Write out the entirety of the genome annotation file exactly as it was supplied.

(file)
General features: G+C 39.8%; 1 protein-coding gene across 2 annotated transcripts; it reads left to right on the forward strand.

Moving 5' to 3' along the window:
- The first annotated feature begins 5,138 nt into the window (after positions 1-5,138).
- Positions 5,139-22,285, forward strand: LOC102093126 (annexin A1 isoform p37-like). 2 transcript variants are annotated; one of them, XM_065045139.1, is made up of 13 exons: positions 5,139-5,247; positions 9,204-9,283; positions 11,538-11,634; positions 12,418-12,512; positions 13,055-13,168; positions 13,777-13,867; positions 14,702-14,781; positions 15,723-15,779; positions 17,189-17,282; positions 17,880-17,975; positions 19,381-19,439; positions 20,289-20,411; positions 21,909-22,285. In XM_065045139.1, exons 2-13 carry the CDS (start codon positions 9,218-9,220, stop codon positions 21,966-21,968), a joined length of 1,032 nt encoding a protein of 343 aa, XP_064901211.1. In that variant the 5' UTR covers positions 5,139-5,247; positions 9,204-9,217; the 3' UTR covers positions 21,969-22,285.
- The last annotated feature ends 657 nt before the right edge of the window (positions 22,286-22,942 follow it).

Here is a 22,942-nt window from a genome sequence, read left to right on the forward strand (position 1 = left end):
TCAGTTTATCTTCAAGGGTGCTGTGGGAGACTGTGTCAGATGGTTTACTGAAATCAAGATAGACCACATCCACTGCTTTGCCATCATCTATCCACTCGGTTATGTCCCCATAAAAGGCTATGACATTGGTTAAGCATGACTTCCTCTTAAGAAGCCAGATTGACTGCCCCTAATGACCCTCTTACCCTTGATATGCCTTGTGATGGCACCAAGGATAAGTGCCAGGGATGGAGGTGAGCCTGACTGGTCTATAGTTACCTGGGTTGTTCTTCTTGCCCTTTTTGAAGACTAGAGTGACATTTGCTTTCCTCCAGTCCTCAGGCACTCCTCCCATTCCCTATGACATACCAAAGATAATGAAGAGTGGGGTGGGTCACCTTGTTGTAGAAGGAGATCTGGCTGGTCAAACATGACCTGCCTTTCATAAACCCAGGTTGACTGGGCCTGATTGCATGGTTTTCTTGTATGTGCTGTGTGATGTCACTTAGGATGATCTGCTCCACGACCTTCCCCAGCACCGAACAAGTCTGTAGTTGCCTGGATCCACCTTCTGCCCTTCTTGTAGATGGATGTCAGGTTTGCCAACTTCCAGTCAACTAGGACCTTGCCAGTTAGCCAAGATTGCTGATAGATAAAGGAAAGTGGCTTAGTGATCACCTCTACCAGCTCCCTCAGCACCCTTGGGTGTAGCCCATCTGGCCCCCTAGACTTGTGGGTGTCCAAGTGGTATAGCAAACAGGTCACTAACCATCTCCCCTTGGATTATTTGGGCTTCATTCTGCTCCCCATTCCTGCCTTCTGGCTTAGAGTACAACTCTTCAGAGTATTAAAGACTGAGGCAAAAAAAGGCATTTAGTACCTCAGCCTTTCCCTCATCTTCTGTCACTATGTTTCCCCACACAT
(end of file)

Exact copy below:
General features: G+C 39.8%; 1 protein-coding gene across 2 annotated transcripts; it reads left to right on the forward strand.

Moving 5' to 3' along the window:
- The first annotated feature begins 5,138 nt into the window (after positions 1-5,138).
- Positions 5,139-22,285, forward strand: LOC102093126 (annexin A1 isoform p37-like). 2 transcript variants are annotated; one of them, XM_065045139.1, is made up of 13 exons: positions 5,139-5,247; positions 9,204-9,283; positions 11,538-11,634; positions 12,418-12,512; positions 13,055-13,168; positions 13,777-13,867; positions 14,702-14,781; positions 15,723-15,779; positions 17,189-17,282; positions 17,880-17,975; positions 19,381-19,439; positions 20,289-20,411; positions 21,909-22,285. In XM_065045139.1, exons 2-13 carry the CDS (start codon positions 9,218-9,220, stop codon positions 21,966-21,968), a joined length of 1,032 nt encoding a protein of 343 aa, XP_064901211.1. In that variant the 5' UTR covers positions 5,139-5,247; positions 9,204-9,217; the 3' UTR covers positions 21,969-22,285.
- The last annotated feature ends 657 nt before the right edge of the window (positions 22,286-22,942 follow it).

Here is a 22,942-nt window from a genome sequence, read left to right on the forward strand (position 1 = left end):
TCAGTTTATCTTCAAGGGTGCTGTGGGAGACTGTGTCAGATGGTTTACTGAAATCAAGATAGACCACATCCACTGCTTTGCCATCATCTATCCACTCGGTTATGTCCCCATAAAAGGCTATGACATTGGTTAAGCATGACTTCCTCTTAAGAAGCCAGATTGACTGCCCCTAATGACCCTCTTACCCTTGATATGCCTTGTGATGGCACCAAGGATAAGTGCCAGGGATGGAGGTGAGCCTGACTGGTCTATAGTTACCTGGGTTGTTCTTCTTGCCCTTTTTGAAGACTAGAGTGACATTTGCTTTCCTCCAGTCCTCAGGCACTCCTCCCATTCCCTATGACATACCAAAGATAATGAAGAGTGGGGTGGGTCACCTTGTTGTAGAAGGAGATCTGGCTGGTCAAACATGACCTGCCTTTCATAAACCCAGGTTGACTGGGCCTGATTGCATGGTTTTCTTGTATGTGCTGTGTGATGTCACTTAGGATGATCTGCTCCACGACCTTCCCCAGCACCGAACAAGTCTGTAGTTGCCTGGATCCACCTTCTGCCCTTCTTGTAGATGGATGTCAGGTTTGCCAACTTCCAGTCAACTAGGACCTTGCCAGTTAGCCAAGATTGCTGATAGATAAAGGAAAGTGGCTTAGTGATCACCTCTACCAGCTCCCTCAGCACCCTTGGGTGTAGCCCATCTGGCCCCCTAGACTTGTGGGTGTCCAAGTGGTATAGCAAACAGGTCACTAACCATCTCCCCTTGGATTATTTGGGCTTCATTCTGCTCCCCATTCCTGCCTTCTGGCTTAGAGTACAACTCTTCAGAGTATTAAAGACTGAGGCAAAAAAAGGCATTTAGTACCTCAGCCTTTCCCTCATCTTCTGTCACTATGTTTCCCCACACAT